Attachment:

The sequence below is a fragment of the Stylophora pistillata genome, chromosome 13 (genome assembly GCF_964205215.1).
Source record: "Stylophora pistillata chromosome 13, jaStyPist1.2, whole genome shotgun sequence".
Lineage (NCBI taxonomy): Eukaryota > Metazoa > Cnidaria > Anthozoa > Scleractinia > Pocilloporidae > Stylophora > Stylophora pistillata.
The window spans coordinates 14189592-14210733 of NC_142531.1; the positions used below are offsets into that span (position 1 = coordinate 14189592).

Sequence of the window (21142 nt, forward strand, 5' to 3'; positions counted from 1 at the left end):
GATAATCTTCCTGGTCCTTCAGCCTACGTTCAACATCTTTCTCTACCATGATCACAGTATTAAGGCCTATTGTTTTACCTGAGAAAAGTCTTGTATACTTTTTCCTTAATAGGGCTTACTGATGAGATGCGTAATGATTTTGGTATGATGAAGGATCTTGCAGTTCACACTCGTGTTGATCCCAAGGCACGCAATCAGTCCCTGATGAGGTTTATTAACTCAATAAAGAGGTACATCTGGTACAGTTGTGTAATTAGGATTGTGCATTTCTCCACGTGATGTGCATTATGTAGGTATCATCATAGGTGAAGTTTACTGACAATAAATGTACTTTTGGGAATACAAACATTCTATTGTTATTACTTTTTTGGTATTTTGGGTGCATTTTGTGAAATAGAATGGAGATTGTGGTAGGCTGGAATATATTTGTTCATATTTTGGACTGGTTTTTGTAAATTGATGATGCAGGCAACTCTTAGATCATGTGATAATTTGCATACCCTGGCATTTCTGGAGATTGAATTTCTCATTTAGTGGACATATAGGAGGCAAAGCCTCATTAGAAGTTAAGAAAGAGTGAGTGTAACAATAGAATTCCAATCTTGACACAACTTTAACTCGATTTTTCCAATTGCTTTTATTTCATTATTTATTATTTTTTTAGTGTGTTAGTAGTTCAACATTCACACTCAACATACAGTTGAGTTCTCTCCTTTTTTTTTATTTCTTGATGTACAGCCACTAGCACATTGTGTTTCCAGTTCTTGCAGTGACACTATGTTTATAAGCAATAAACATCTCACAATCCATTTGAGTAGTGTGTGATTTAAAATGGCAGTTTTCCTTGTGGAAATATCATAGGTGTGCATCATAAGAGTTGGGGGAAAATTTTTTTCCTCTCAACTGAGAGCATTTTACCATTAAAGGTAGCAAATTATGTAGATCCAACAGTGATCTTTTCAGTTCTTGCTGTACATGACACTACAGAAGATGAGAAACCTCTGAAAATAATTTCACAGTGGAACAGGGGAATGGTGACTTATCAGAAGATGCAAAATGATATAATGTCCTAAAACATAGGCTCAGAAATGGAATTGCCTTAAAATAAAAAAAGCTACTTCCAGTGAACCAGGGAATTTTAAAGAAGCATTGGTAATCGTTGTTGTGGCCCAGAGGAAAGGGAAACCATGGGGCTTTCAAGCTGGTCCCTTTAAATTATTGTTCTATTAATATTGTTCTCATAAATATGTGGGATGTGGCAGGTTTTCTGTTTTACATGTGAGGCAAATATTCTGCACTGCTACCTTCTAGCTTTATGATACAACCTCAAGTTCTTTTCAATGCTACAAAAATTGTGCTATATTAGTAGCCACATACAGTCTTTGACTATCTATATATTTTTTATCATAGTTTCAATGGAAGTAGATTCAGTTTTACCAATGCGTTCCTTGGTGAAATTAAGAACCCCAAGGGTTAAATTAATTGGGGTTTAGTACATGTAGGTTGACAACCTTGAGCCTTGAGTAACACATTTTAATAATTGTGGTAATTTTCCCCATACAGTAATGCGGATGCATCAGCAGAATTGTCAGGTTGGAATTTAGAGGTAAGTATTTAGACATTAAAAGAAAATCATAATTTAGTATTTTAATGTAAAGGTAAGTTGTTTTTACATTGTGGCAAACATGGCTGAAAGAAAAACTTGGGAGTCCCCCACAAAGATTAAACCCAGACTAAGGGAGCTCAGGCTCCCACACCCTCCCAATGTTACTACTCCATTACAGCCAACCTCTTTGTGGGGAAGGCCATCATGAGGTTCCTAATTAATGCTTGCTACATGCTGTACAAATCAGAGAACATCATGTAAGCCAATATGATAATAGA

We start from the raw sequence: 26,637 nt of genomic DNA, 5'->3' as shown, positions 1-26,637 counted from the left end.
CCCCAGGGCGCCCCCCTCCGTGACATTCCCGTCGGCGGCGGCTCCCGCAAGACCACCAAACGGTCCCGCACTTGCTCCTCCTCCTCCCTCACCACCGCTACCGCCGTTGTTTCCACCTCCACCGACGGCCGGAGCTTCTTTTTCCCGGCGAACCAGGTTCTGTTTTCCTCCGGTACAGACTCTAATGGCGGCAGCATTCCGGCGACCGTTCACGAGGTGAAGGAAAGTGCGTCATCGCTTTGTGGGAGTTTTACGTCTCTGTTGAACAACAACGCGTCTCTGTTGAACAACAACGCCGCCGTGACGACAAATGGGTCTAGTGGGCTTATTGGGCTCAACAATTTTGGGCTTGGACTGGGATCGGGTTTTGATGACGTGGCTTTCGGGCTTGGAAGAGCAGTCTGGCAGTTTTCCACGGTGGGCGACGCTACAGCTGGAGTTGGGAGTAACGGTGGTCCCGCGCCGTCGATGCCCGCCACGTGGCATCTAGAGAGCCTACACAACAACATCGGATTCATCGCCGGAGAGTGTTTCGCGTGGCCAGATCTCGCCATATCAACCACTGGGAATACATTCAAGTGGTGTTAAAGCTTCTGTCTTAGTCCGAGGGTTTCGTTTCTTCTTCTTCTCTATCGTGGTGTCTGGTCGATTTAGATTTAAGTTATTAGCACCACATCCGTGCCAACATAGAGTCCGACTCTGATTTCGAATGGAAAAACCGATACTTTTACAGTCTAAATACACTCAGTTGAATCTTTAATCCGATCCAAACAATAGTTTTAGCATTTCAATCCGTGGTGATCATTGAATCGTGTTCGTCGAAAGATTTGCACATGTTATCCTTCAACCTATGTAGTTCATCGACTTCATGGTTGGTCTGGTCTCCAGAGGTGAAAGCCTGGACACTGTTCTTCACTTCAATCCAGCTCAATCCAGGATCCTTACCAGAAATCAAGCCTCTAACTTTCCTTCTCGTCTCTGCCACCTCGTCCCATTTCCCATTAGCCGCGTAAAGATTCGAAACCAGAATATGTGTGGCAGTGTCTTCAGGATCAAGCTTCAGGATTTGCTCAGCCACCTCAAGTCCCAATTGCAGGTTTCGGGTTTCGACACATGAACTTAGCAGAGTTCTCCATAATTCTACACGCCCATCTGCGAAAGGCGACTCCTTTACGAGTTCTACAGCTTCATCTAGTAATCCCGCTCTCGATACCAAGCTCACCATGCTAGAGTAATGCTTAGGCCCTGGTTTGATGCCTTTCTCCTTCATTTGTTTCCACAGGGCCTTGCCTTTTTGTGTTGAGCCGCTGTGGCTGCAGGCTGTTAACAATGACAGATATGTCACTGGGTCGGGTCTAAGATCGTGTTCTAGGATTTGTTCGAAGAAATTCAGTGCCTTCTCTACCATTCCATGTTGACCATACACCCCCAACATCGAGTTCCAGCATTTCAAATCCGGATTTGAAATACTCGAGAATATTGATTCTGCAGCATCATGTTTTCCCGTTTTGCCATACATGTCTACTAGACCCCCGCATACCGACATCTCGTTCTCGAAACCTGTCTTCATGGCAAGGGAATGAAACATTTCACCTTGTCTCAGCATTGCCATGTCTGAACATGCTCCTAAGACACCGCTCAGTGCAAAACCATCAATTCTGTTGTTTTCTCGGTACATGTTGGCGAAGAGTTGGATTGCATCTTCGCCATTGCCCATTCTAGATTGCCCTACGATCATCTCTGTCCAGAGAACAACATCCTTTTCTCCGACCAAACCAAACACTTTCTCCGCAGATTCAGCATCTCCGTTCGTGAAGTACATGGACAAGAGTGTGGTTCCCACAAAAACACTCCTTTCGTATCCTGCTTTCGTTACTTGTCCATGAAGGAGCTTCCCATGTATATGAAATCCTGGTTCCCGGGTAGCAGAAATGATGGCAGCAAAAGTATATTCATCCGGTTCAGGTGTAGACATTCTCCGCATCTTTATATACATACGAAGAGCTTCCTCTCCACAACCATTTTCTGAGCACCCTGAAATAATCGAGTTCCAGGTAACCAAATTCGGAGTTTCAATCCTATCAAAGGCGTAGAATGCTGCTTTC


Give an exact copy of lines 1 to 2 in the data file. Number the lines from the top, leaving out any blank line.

The sequence below is a fragment of the Stylophora pistillata genome, chromosome 13 (genome assembly GCF_964205215.1).
Source record: "Stylophora pistillata chromosome 13, jaStyPist1.2, whole genome shotgun sequence".